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This is a Diagram for what happens after one has entered ls in the bash and executed it: enter image description here

the first part shows the situation before ls is executed. Bash is a childprocess of the terminal emulator xterm and they have the same aura, the environment, around them. The xx marks indicate, that both Xterm and Bash, as Father-and Sonprocesses posess the identical set of environment variables.

the second part shows what happens after one has started a new process, namely ls.

  1. Bash fathers a childprocess,which is an exact copy of itself, therefore I named it Bash_c (short for Bash_copy).
  2. Then, Bash_c is being replaced by the ls process.

I think this diagram is straightforwarded, selfexplanatory, intuitive and non-ambiguous.

However, I have not drawn a diagram for (ls), because I do not know how it looks like, I have a few different scenarios for how it could look like, but here starts the question part: How would a diagram for (ls) look like? please draw and comment.

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    The details are a lot more involved than that, but yes, running a program is essentially a fork() followed by an exec(). – Satō Katsura May 30 '17 at 5:43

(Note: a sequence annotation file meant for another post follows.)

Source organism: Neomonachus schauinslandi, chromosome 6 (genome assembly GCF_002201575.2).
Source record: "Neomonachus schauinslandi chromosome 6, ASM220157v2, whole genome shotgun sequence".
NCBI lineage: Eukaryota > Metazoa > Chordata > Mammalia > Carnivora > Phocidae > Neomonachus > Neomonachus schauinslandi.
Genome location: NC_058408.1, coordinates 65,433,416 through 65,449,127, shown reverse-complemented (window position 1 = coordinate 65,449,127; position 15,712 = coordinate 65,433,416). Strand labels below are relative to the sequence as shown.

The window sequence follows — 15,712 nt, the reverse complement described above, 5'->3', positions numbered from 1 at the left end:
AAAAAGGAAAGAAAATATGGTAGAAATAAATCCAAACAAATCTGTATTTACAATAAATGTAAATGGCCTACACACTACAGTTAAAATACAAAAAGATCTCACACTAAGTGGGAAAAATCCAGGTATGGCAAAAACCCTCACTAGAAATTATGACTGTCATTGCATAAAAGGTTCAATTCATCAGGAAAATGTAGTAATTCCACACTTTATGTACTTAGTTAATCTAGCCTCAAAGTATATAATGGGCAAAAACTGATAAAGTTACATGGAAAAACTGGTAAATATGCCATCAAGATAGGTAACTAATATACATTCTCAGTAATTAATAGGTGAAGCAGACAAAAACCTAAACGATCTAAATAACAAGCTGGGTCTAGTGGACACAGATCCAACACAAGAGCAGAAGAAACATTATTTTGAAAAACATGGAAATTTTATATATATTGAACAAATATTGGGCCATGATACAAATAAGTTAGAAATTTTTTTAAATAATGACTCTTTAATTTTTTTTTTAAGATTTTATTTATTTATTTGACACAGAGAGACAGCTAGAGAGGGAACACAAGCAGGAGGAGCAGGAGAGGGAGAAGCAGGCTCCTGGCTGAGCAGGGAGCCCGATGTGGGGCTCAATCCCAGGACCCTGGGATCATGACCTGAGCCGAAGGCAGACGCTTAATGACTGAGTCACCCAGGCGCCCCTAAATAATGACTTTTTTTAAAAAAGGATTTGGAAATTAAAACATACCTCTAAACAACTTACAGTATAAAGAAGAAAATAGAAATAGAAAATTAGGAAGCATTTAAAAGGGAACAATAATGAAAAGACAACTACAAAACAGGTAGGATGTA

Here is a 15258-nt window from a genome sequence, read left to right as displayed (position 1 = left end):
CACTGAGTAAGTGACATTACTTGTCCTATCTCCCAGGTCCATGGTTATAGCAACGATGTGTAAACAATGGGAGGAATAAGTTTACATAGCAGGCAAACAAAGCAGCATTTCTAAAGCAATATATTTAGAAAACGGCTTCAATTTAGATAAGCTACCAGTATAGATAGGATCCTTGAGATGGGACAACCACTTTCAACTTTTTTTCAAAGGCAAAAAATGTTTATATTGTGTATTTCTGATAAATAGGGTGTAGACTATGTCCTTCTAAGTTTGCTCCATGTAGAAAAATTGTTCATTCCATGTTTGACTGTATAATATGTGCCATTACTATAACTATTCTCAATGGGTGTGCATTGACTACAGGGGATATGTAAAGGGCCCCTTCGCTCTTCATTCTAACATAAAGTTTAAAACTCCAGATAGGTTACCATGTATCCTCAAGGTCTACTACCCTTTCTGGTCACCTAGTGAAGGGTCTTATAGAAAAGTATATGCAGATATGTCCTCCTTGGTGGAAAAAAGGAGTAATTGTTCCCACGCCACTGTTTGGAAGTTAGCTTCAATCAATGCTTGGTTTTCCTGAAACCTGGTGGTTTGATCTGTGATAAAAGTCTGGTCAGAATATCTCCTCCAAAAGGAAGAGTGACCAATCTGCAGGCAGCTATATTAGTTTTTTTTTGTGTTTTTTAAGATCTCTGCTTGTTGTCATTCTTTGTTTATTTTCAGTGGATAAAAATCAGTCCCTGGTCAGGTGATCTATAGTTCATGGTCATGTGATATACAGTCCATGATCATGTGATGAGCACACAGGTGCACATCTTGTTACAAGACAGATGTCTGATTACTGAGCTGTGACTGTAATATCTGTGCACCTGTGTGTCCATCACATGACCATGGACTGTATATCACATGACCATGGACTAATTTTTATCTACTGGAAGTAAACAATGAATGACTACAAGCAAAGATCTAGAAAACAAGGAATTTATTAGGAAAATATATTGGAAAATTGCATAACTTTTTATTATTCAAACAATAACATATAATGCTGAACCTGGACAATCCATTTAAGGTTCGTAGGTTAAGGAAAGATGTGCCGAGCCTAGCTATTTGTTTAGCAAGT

• thanks for mentioning the two : fork(), exec(), did not know about "system signals" before, I made the diagram based on a wiki about bash, but they did not mention them – sharkant May 30 '17 at 8:13
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The process hierachy for (ls) is the same as for ls, i.e. → bash → ls, but if you put a list of commands the the parentheses: (ls; ls), then bash starts a subshell and runs the commands in that subshell. The resulting process hierachy looks like this: → bash → bash → ls (the two ls processes are run in sequence).

You can visualise this by using cat without arguments instead of ls: (cat; cat). The first cat process waits for input giving you a chance to see what's going on using pstree or top in another terminal.

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